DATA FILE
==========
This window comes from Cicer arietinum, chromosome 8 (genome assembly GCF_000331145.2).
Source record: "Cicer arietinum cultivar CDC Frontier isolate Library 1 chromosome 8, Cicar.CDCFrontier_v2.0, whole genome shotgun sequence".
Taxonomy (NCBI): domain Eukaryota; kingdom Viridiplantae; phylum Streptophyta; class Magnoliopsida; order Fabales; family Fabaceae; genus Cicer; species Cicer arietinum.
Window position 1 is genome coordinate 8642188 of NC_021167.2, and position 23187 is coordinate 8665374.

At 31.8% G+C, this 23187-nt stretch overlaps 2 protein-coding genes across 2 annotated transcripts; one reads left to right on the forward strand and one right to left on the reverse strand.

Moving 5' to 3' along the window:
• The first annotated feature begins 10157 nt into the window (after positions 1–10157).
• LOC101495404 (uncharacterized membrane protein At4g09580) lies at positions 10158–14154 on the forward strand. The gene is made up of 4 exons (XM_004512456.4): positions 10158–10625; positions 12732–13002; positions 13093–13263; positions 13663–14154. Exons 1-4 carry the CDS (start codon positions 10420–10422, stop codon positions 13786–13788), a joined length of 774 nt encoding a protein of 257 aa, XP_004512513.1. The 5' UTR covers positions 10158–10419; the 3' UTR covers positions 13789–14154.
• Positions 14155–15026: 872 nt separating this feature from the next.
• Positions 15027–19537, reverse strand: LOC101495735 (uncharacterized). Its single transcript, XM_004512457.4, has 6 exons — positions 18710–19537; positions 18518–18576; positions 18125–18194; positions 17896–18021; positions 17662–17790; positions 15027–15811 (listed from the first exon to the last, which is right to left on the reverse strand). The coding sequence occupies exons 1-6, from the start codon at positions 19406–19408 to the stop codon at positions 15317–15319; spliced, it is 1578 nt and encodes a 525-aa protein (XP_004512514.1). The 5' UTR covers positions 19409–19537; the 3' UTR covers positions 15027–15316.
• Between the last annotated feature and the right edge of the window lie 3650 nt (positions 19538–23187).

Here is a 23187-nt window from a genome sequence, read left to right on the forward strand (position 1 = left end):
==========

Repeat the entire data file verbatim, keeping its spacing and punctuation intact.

This window comes from Cicer arietinum, chromosome 8 (genome assembly GCF_000331145.2).
Source record: "Cicer arietinum cultivar CDC Frontier isolate Library 1 chromosome 8, Cicar.CDCFrontier_v2.0, whole genome shotgun sequence".
Taxonomy (NCBI): domain Eukaryota; kingdom Viridiplantae; phylum Streptophyta; class Magnoliopsida; order Fabales; family Fabaceae; genus Cicer; species Cicer arietinum.
Window position 1 is genome coordinate 8642188 of NC_021167.2, and position 23187 is coordinate 8665374.

At 31.8% G+C, this 23187-nt stretch overlaps 2 protein-coding genes across 2 annotated transcripts; one reads left to right on the forward strand and one right to left on the reverse strand.

Moving 5' to 3' along the window:
• The first annotated feature begins 10157 nt into the window (after positions 1–10157).
• LOC101495404 (uncharacterized membrane protein At4g09580) lies at positions 10158–14154 on the forward strand. The gene is made up of 4 exons (XM_004512456.4): positions 10158–10625; positions 12732–13002; positions 13093–13263; positions 13663–14154. Exons 1-4 carry the CDS (start codon positions 10420–10422, stop codon positions 13786–13788), a joined length of 774 nt encoding a protein of 257 aa, XP_004512513.1. The 5' UTR covers positions 10158–10419; the 3' UTR covers positions 13789–14154.
• Positions 14155–15026: 872 nt separating this feature from the next.
• Positions 15027–19537, reverse strand: LOC101495735 (uncharacterized). Its single transcript, XM_004512457.4, has 6 exons — positions 18710–19537; positions 18518–18576; positions 18125–18194; positions 17896–18021; positions 17662–17790; positions 15027–15811 (listed from the first exon to the last, which is right to left on the reverse strand). The coding sequence occupies exons 1-6, from the start codon at positions 19406–19408 to the stop codon at positions 15317–15319; spliced, it is 1578 nt and encodes a 525-aa protein (XP_004512514.1). The 5' UTR covers positions 19409–19537; the 3' UTR covers positions 15027–15316.
• Between the last annotated feature and the right edge of the window lie 3650 nt (positions 19538–23187).

Here is a 23187-nt window from a genome sequence, read left to right on the forward strand (position 1 = left end):